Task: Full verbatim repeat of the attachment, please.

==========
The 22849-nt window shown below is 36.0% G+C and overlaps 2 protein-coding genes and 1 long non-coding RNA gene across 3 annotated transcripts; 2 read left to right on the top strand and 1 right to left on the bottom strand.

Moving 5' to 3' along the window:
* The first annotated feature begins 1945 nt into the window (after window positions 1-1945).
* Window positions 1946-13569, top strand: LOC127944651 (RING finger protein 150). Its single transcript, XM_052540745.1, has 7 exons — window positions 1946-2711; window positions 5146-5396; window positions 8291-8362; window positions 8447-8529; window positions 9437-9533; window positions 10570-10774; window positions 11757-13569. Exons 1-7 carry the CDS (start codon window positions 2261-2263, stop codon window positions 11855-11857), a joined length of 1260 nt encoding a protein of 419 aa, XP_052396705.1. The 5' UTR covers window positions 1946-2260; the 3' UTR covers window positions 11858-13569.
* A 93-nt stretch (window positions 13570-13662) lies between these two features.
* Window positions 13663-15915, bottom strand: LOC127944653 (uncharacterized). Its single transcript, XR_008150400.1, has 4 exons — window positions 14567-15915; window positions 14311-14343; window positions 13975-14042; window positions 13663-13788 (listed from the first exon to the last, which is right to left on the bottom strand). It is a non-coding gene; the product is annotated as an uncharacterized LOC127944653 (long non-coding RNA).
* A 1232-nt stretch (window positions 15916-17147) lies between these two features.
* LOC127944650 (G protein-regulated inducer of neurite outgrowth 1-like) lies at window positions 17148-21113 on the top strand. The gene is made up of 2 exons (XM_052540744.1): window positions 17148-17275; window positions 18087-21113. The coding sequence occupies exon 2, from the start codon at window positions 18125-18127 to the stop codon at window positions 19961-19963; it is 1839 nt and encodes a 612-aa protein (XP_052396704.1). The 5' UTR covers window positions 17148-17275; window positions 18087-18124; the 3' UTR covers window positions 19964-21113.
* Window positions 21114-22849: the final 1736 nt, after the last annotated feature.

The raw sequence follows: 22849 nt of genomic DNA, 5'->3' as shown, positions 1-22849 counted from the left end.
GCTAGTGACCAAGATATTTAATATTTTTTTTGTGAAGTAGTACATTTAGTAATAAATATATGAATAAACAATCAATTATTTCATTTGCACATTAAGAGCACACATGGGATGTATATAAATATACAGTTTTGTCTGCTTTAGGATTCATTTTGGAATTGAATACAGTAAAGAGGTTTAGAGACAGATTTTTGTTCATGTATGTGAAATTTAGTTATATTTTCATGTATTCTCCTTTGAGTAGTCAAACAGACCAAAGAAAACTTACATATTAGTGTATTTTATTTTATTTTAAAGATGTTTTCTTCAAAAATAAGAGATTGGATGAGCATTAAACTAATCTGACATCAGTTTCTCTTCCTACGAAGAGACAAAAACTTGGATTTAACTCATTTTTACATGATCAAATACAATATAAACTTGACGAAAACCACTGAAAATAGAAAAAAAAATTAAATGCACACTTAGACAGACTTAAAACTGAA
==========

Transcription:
The 22849-nt window shown below is 36.0% G+C and overlaps 2 protein-coding genes and 1 long non-coding RNA gene across 3 annotated transcripts; 2 read left to right on the top strand and 1 right to left on the bottom strand.

Moving 5' to 3' along the window:
* The first annotated feature begins 1945 nt into the window (after window positions 1-1945).
* Window positions 1946-13569, top strand: LOC127944651 (RING finger protein 150). Its single transcript, XM_052540745.1, has 7 exons — window positions 1946-2711; window positions 5146-5396; window positions 8291-8362; window positions 8447-8529; window positions 9437-9533; window positions 10570-10774; window positions 11757-13569. Exons 1-7 carry the CDS (start codon window positions 2261-2263, stop codon window positions 11855-11857), a joined length of 1260 nt encoding a protein of 419 aa, XP_052396705.1. The 5' UTR covers window positions 1946-2260; the 3' UTR covers window positions 11858-13569.
* A 93-nt stretch (window positions 13570-13662) lies between these two features.
* Window positions 13663-15915, bottom strand: LOC127944653 (uncharacterized). Its single transcript, XR_008150400.1, has 4 exons — window positions 14567-15915; window positions 14311-14343; window positions 13975-14042; window positions 13663-13788 (listed from the first exon to the last, which is right to left on the bottom strand). It is a non-coding gene; the product is annotated as an uncharacterized LOC127944653 (long non-coding RNA).
* A 1232-nt stretch (window positions 15916-17147) lies between these two features.
* LOC127944650 (G protein-regulated inducer of neurite outgrowth 1-like) lies at window positions 17148-21113 on the top strand. The gene is made up of 2 exons (XM_052540744.1): window positions 17148-17275; window positions 18087-21113. The coding sequence occupies exon 2, from the start codon at window positions 18125-18127 to the stop codon at window positions 19961-19963; it is 1839 nt and encodes a 612-aa protein (XP_052396704.1). The 5' UTR covers window positions 17148-17275; window positions 18087-18124; the 3' UTR covers window positions 19964-21113.
* Window positions 21114-22849: the final 1736 nt, after the last annotated feature.

The raw sequence follows: 22849 nt of genomic DNA, 5'->3' as shown, positions 1-22849 counted from the left end.
GCTAGTGACCAAGATATTTAATATTTTTTTTGTGAAGTAGTACATTTAGTAATAAATATATGAATAAACAATCAATTATTTCATTTGCACATTAAGAGCACACATGGGATGTATATAAATATACAGTTTTGTCTGCTTTAGGATTCATTTTGGAATTGAATACAGTAAAGAGGTTTAGAGACAGATTTTTGTTCATGTATGTGAAATTTAGTTATATTTTCATGTATTCTCCTTTGAGTAGTCAAACAGACCAAAGAAAACTTACATATTAGTGTATTTTATTTTATTTTAAAGATGTTTTCTTCAAAAATAAGAGATTGGATGAGCATTAAACTAATCTGACATCAGTTTCTCTTCCTACGAAGAGACAAAAACTTGGATTTAACTCATTTTTACATGATCAAATACAATATAAACTTGACGAAAACCACTGAAAATAGAAAAAAAAATTAAATGCACACTTAGACAGACTTAAAACTGAA